Besides my “go to” books about family drama that have a “beach” read feel, I’ve got four on my list this summer I hope to read while “hammocking in” or “escaping to” the cottage country. This summer, and I know I’m a bit late to the party, I would like to “read” some of the movie/series I’ve enjoyed on screen featuring older protagonists struggling with real life challenges.
French Exit by Patrick DeWitt
A cross between a Feydeau farce (fitting, given that the location of most of the novel is Paris) and a Buñuel film, as one after another in an eccentric cast of characters is introduced . . . DeWitt is in possession of a fresh, lively voice that surprises at every turn. — Kate Atkinson ― Vanity Fair
While the movie wasn’t exactly a hit with movie goers and critics, I did though enjoy the performances of Michelle Pfeiffer and Lucas Hedges (can’t go wrong with him). Although a little silly at times, this black-comedy had a bit of a punch examining what it’s like to fear the end of something and to resist the act of moving on. It was a surreal comedy so would like to read it in book form.
Still Alice by Lisa Genova
“After I read Still Alice, I wanted to stand up and tell a train full of strangers, ‘You have to get this book.'” — Beverly Beckham, The Boston Globe
I don’t know where to begin with my review of this movie. It was so incredibly acted (Julianne Moore as Alice) and incredibly told – with grace and such compassion too. The emotional rollercoaster that Alice endures in this surreal wonderland while still being aware she’s “Alice” is heartbreaking. And I’ve got to believe, raw and true to life too. It’s hard to believe this book had a hard time getting published. Looking forward to the full experience reading Alice’s journey along with her family’s too.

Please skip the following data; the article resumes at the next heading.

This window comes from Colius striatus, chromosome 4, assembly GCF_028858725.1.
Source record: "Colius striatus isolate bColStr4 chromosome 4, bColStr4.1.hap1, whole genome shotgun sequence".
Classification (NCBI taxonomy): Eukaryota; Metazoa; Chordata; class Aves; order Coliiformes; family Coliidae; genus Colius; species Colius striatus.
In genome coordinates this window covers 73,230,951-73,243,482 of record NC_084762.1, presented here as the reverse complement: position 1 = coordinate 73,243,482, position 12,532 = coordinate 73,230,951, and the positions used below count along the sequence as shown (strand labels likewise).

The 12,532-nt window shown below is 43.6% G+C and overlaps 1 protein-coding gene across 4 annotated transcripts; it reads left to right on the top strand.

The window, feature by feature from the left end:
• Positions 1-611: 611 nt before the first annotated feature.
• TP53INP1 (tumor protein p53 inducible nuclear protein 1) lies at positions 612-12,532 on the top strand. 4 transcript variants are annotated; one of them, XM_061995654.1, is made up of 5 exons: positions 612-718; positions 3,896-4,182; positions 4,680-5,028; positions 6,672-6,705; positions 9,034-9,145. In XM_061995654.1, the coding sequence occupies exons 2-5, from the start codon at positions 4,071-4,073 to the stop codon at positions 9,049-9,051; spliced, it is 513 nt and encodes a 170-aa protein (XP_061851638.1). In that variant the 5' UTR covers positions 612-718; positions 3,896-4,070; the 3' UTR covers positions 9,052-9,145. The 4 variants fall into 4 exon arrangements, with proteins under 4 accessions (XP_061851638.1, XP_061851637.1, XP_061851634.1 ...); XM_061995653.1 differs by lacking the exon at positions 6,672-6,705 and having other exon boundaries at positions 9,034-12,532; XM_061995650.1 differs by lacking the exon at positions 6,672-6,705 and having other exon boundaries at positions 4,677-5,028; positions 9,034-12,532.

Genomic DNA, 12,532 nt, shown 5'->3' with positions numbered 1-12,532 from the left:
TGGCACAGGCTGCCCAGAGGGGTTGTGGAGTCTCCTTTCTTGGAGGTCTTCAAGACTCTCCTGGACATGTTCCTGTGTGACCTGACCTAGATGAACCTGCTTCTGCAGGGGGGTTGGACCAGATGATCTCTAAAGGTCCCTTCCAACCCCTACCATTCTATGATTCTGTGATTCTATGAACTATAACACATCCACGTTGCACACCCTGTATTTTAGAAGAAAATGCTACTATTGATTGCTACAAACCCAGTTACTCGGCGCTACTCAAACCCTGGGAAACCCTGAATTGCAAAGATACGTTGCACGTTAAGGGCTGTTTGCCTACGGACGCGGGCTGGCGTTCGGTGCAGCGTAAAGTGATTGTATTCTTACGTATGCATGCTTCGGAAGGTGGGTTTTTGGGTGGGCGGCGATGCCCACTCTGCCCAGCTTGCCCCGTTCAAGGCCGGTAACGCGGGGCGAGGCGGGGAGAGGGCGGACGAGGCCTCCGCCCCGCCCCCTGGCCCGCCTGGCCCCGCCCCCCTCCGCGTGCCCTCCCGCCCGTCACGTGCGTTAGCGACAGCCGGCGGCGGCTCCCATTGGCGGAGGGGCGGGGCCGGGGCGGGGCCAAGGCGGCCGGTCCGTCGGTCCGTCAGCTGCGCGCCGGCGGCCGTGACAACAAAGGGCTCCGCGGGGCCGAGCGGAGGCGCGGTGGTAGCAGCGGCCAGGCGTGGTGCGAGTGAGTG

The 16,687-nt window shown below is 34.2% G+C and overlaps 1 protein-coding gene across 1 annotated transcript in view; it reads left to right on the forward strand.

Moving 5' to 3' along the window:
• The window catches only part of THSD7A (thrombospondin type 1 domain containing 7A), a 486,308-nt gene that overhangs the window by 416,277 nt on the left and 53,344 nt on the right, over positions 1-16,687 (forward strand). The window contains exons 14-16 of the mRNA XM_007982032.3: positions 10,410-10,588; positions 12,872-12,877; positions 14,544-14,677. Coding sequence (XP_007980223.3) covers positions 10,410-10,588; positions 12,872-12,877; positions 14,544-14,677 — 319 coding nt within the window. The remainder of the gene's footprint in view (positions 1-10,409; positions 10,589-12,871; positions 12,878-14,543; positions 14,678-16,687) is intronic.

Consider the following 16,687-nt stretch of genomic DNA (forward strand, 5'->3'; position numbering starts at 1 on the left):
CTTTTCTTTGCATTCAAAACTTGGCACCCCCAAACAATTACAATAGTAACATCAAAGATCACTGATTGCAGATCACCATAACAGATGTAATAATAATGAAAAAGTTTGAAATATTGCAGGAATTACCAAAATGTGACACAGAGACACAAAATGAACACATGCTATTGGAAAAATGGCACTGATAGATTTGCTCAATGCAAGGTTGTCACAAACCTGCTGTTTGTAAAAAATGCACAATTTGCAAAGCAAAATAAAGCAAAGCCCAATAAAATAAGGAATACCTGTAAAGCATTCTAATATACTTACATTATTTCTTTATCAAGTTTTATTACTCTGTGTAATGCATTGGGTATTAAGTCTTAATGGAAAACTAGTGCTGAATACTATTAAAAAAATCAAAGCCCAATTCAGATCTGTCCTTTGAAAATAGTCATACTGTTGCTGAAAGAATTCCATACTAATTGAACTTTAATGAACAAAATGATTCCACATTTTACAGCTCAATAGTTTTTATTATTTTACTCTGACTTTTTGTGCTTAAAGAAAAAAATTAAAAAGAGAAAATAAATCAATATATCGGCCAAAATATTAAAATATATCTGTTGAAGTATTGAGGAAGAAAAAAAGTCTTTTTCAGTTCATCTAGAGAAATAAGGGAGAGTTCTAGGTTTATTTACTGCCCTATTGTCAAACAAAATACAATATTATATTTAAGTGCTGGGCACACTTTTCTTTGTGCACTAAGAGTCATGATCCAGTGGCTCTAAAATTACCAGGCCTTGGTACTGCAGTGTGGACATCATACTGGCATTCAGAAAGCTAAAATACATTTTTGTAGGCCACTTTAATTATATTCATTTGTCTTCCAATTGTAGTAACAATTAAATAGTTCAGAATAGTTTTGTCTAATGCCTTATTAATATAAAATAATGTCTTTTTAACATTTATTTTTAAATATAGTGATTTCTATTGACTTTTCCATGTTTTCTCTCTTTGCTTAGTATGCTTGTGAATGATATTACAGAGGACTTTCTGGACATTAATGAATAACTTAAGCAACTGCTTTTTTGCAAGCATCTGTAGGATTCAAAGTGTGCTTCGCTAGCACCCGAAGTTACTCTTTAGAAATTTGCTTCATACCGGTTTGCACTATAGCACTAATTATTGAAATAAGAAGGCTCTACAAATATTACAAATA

The Land of Steady Habits by Ted Thompson
“Ted Thompson’s elegiac yet bighearted take on adult disillusionment earns its comparisons to suburbans bards such as Updike and Cheever.”―The Wall Street Journal Magazine
I enjoyed this slow-paced movie about a recently retired middle aged man who after years of doing everything right, finds himself still reaching for some happiness in his life. He leaves his wife, moves into a condo and then waits for it to come. But it doesn’t.
It was a funny, relatable, and bittersweet movie, full of complicated characters struggling between the choices of freedom and obligation. I look forward to this read and want to compare the movie to Ted Thompson’s debut “suburb” novel.
Olive Kittridge by Elizabeth Strout
“Fiction lovers, remember this name: Olive Kitteridge. . . . You’ll never forget her.”—USA Today
Oh, did I LOVE this limited series that followed the stern and undeniably depressed yet witty character, Olive Kittridge, a retired schoolteacher who loathes life it seems and the changes going on around her, including the people in her town.
This HBO miniseries starring Frances McDormand and Richard Jenkins is a must see if you like family drama that focus on the human condition. Told beautifully, I can’t wait to read the book. And even more exciting is Elizabeth Strout’s follow up book, Again, Olive that came out in 2019.
See, I told you I’m behind!